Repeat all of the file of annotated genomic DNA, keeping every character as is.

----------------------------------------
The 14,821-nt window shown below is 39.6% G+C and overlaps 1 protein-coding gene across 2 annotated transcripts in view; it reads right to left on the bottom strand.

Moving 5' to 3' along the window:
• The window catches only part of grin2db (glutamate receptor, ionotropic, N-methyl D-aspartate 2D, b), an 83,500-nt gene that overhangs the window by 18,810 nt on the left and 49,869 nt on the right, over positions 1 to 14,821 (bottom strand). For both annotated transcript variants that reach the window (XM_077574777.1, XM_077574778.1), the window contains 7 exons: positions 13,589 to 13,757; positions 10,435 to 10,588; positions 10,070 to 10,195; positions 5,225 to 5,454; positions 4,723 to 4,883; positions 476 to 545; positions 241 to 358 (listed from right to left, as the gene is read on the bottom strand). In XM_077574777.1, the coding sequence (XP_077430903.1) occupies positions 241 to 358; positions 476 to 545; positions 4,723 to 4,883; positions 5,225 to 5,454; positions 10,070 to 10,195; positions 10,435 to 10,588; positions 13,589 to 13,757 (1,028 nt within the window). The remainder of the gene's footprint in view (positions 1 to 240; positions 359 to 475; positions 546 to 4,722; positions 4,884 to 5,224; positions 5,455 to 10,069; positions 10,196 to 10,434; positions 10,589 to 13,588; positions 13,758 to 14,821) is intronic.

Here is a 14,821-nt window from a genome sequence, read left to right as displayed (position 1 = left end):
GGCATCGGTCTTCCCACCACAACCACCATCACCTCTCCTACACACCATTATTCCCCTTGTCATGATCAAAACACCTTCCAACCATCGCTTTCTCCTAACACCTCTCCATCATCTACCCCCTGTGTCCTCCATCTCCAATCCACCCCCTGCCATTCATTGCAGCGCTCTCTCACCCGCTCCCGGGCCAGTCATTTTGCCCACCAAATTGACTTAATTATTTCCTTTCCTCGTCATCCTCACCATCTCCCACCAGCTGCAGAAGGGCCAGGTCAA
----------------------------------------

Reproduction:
The 14,821-nt window shown below is 39.6% G+C and overlaps 1 protein-coding gene across 2 annotated transcripts in view; it reads right to left on the bottom strand.

Moving 5' to 3' along the window:
• The window catches only part of grin2db (glutamate receptor, ionotropic, N-methyl D-aspartate 2D, b), an 83,500-nt gene that overhangs the window by 18,810 nt on the left and 49,869 nt on the right, over positions 1 to 14,821 (bottom strand). For both annotated transcript variants that reach the window (XM_077574777.1, XM_077574778.1), the window contains 7 exons: positions 13,589 to 13,757; positions 10,435 to 10,588; positions 10,070 to 10,195; positions 5,225 to 5,454; positions 4,723 to 4,883; positions 476 to 545; positions 241 to 358 (listed from right to left, as the gene is read on the bottom strand). In XM_077574777.1, the coding sequence (XP_077430903.1) occupies positions 241 to 358; positions 476 to 545; positions 4,723 to 4,883; positions 5,225 to 5,454; positions 10,070 to 10,195; positions 10,435 to 10,588; positions 13,589 to 13,757 (1,028 nt within the window). The remainder of the gene's footprint in view (positions 1 to 240; positions 359 to 475; positions 546 to 4,722; positions 4,884 to 5,224; positions 5,455 to 10,069; positions 10,196 to 10,434; positions 10,589 to 13,588; positions 13,758 to 14,821) is intronic.

Here is a 14,821-nt window from a genome sequence, read left to right as displayed (position 1 = left end):
GGCATCGGTCTTCCCACCACAACCACCATCACCTCTCCTACACACCATTATTCCCCTTGTCATGATCAAAACACCTTCCAACCATCGCTTTCTCCTAACACCTCTCCATCATCTACCCCCTGTGTCCTCCATCTCCAATCCACCCCCTGCCATTCATTGCAGCGCTCTCTCACCCGCTCCCGGGCCAGTCATTTTGCCCACCAAATTGACTTAATTATTTCCTTTCCTCGTCATCCTCACCATCTCCCACCAGCTGCAGAAGGGCCAGGTCAA